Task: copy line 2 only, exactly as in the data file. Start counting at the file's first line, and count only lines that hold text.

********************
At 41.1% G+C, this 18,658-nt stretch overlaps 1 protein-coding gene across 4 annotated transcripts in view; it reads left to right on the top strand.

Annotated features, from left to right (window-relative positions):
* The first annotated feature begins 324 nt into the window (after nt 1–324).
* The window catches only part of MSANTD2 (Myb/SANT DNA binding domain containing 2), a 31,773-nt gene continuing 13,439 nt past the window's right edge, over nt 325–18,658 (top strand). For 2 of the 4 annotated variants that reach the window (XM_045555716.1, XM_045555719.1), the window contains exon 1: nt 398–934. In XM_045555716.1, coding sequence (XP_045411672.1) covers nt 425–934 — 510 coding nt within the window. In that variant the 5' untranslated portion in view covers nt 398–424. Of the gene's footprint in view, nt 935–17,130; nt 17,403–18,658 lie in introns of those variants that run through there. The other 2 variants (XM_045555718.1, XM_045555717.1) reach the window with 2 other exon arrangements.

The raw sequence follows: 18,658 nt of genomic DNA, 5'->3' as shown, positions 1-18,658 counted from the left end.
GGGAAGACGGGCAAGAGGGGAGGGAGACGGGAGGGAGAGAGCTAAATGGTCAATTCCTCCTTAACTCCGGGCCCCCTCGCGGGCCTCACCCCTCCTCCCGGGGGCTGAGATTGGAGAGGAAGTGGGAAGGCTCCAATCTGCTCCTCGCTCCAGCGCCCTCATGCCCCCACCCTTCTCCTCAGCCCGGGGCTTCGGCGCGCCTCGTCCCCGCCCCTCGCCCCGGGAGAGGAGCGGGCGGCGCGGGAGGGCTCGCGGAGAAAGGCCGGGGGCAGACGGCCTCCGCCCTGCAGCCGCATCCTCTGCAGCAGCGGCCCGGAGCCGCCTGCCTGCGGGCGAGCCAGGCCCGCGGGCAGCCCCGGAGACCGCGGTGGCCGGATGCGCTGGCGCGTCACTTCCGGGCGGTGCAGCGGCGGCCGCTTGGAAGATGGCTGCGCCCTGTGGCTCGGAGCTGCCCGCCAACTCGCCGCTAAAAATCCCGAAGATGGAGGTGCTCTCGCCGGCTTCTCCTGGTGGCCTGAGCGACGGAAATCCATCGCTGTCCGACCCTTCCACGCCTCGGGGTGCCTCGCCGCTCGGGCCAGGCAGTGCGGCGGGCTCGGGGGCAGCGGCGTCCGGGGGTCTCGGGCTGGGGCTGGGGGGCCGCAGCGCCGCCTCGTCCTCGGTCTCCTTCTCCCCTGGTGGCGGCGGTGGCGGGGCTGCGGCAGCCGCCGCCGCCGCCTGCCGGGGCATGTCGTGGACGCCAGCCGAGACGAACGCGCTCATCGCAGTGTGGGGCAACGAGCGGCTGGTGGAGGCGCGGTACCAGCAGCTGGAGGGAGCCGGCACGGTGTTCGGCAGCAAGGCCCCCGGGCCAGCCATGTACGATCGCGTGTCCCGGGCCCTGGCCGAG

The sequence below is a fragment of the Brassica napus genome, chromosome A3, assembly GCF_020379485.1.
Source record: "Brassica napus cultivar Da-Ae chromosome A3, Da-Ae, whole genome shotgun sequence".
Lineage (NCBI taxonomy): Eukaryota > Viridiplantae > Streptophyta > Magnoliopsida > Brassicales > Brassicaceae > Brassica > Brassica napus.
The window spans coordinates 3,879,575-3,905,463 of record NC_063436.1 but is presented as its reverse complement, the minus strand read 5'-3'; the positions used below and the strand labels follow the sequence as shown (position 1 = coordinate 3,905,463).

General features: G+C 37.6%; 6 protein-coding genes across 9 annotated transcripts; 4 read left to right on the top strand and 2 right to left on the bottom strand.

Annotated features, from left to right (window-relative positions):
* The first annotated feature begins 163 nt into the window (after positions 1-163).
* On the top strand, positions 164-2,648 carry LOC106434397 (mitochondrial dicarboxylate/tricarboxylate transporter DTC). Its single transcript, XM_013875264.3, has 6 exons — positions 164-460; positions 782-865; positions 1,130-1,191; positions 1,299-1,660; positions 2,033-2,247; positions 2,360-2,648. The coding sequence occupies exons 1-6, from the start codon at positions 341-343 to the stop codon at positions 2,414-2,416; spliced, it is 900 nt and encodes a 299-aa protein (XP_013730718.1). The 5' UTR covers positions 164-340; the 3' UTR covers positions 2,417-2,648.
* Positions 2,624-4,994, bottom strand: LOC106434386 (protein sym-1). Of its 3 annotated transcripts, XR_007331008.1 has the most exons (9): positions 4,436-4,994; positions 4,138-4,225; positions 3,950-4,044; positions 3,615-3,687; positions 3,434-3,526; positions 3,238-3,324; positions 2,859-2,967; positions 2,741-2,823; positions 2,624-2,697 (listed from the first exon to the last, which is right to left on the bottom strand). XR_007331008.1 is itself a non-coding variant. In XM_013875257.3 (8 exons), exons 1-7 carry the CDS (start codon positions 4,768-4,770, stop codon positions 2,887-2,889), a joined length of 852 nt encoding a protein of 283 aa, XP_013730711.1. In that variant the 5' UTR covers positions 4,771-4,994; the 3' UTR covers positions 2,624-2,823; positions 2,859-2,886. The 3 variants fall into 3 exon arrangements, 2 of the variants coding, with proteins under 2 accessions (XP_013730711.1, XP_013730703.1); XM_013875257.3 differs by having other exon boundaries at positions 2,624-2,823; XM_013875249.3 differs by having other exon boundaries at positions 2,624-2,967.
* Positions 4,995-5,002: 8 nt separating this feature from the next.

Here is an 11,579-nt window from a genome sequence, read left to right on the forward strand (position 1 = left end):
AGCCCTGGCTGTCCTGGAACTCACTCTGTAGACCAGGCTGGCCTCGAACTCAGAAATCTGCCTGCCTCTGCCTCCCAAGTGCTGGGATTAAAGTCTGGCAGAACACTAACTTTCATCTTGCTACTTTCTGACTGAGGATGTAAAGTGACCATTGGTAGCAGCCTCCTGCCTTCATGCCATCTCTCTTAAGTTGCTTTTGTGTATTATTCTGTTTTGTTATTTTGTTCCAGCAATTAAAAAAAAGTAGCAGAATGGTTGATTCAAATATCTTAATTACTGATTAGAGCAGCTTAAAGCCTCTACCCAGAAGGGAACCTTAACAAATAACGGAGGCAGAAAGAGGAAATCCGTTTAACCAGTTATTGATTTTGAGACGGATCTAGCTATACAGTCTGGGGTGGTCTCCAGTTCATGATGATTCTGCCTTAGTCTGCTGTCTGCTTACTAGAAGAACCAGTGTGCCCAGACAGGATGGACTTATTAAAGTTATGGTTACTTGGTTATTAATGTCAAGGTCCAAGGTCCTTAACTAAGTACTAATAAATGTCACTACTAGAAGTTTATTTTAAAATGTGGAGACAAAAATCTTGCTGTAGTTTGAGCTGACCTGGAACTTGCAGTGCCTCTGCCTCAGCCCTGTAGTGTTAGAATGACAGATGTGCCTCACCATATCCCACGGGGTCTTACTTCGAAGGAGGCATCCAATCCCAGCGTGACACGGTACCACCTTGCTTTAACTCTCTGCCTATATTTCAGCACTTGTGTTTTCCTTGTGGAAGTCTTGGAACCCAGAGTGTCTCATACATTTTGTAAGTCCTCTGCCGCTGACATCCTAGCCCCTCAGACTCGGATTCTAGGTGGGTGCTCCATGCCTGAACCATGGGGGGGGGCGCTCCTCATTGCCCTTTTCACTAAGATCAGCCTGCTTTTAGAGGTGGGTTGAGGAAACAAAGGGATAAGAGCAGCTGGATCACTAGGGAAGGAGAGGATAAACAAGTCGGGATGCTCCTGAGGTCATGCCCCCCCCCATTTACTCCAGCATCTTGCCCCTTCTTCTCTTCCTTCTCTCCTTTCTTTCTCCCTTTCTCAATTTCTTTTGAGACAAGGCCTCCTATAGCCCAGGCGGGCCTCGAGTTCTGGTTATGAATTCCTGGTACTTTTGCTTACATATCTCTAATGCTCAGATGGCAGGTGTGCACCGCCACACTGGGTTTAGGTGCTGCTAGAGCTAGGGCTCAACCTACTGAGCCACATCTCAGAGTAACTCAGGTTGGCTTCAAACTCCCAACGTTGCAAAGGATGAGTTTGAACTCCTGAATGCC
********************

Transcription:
Annotated features, from left to right (window-relative positions):